Transport to and unloading at the slaughterhouse

1. Load cattle in groups   

Cattle are social animals and experience stress when separated, therefore it’s best to keep them in small groups of two or three.

Loading small groups is usually the quickest way and induces the least amount of stress with the animals being more calm and easier to round up.  


2. Ensure loading ramps and sidewalls are at an adequate height and are solid  

This prevents cattle from falling of the tailgate, getting distracted by environmental factors (making them balk) or possibly getting stuck. 


3. Reduce sound 

Cattle are very sensitive for sudden sounds, therefore it’s best to reduce noise during loading and unloading as this will reduce the amount of stress the cattle experience. Sounds can easily be reduced by using rubber or sound reducing materials. E.g. these materials can be attached to the bottom and sides of the tailgate. This will reduce the sound when opening and closing the tailgate. 


To avoid metal on metal contact during unloading, mount a rubber panel or other sound reducing material on the inside of the tailgate.

This reduces the amount of noise, which will make the cattle less hesitant and scared to go down the ramp. Attaching a rope to the side walls of the trucks’ tailgate so that the truck driver can gently lower it down rather than letting it fall and cause a bang.


4. Avoid steep slopes

Cattle are frightened of steep slopes and have difficulty moving up and down them. Where possible have the tailgate as level as possible. Best practice would be to have the tailgate on the same level as the loading area. This will make it easier for the cattle to walk in and out of the truck and will decrease the risk of cattle falling and decreases congestion.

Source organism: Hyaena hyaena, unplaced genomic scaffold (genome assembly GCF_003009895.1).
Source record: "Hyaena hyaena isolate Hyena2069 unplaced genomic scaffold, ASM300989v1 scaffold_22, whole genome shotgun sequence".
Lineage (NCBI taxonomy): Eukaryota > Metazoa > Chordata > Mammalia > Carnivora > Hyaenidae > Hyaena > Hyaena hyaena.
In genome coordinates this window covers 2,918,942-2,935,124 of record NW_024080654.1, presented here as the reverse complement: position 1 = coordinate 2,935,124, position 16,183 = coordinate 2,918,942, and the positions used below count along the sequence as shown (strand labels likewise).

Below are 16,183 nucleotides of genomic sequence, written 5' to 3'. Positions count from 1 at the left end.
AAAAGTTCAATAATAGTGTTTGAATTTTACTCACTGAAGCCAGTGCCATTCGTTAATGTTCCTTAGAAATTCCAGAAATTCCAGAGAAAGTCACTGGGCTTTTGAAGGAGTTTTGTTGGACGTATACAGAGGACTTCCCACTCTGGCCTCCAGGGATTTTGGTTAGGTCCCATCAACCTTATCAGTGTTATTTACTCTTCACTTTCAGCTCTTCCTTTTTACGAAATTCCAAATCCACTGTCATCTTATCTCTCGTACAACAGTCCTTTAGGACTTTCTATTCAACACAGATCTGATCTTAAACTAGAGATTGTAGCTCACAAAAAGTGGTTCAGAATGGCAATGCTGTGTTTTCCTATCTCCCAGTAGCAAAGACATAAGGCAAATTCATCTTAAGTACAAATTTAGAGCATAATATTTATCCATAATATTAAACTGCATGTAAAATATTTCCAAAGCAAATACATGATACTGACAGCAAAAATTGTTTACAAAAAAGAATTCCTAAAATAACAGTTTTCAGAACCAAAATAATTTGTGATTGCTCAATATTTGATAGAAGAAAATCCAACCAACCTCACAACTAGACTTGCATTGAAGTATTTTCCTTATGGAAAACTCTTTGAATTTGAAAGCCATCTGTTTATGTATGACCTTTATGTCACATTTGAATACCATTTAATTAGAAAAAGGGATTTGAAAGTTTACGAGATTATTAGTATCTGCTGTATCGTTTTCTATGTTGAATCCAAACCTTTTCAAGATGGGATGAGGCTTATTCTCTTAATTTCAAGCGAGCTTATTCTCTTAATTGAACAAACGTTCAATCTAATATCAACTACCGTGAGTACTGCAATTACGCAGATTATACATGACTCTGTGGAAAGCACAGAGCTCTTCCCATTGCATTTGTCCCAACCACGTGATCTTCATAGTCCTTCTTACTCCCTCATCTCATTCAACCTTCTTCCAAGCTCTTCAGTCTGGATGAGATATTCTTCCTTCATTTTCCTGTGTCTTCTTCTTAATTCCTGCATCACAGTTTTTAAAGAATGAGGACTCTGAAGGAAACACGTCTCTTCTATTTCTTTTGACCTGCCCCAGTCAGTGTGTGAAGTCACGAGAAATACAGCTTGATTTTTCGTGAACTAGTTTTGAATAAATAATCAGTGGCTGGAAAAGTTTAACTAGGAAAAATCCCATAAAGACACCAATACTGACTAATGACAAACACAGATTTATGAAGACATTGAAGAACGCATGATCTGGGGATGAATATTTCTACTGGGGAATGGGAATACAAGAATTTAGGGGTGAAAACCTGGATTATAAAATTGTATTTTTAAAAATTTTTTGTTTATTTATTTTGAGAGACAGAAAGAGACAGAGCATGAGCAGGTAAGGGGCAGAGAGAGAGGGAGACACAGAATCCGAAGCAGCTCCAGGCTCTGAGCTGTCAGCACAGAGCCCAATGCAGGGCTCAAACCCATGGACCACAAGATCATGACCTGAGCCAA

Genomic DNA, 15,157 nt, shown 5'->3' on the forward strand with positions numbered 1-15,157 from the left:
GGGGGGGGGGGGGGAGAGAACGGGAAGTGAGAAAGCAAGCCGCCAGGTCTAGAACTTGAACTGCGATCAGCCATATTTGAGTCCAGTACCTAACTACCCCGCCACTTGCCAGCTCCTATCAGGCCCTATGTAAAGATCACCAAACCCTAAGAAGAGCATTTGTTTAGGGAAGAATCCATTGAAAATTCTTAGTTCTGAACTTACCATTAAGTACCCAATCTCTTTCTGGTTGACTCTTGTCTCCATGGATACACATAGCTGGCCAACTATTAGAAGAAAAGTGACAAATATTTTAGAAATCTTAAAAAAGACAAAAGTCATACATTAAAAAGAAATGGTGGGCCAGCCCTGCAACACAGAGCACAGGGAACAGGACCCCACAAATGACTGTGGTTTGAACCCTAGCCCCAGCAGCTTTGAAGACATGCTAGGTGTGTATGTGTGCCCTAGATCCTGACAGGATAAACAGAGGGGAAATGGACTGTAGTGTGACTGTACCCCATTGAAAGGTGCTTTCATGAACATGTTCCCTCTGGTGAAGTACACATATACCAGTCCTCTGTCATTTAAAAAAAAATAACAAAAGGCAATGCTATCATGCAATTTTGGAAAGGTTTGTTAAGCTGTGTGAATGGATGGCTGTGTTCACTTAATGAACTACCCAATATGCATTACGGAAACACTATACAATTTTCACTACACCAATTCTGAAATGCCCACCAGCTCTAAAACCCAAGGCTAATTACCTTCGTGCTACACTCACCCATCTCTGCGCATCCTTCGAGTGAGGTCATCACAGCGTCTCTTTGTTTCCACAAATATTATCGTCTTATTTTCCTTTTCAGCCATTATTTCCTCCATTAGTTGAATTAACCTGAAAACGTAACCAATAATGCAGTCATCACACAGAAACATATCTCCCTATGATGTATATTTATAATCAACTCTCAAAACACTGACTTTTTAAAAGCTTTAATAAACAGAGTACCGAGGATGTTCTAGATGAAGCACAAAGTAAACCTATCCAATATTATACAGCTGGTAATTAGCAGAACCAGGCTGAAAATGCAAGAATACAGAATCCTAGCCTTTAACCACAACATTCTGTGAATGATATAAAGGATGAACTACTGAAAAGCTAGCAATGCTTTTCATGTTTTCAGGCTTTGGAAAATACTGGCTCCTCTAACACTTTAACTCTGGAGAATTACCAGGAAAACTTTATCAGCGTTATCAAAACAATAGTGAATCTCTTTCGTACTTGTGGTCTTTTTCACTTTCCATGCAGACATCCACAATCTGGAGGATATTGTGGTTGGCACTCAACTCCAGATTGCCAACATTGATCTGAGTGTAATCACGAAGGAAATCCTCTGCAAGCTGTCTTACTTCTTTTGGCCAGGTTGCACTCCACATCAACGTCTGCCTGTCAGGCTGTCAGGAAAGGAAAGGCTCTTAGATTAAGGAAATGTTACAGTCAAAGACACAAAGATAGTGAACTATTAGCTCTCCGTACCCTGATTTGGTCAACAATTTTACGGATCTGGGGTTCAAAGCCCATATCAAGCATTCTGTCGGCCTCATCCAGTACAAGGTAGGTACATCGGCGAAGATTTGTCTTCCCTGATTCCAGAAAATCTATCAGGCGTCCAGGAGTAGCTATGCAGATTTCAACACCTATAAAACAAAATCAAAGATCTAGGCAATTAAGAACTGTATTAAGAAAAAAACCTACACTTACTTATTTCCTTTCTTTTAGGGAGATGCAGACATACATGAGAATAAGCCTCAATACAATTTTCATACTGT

5. Install proper lighting

Cattle tend to gravitate to proper lighted areas but ensure the light does not directly hit their eyes as this will scare them away. Cattle move towards lit areas, and are afraid of moving towards dark areas where they have trouble seeing what is ahead.


6. Anti-slip flooring 

To avoid cattle from slipping and injuring themselves ensure the loading ramp is covered with anti-slip materials. Use steps on slight slopes and use the bedding on hand (e.g. straw) to cover the ramp.


7. Be patient during loading and unloading

- With the use of your body position you can get the cattle in motion. Using tools shouldn’t be necessary. Be smart and make use of the  cattle’s natural behavior. By being aware of the flight zone and using it to your advantage, you can make the cattle calmly move away from you.

- Do not chase the cattle. They walk slower than us humans do.

- With cattle the left eye is connected to the right brain with which they make a risk assessment. Always stand behind the cattle on the left-hand side so they can see you with their left eye. 

- Patience is a virtue. By being patient, you will be able to load the cattle effectively. Chasing the cattle will induce stress and will make them walk in the opposite direction.

- What doesn’t work is: shouting, whistling and clapping your hands, making fast movements (waiving your arms), hitting pushing and pulling or standing in their pathway. 


8. Immediately euthanize sick or crippled animals   

Upon arrival immediately euthanize crippled or sick animals. Do this while they are still in the truck and do not force them to stand or use electric prods. 


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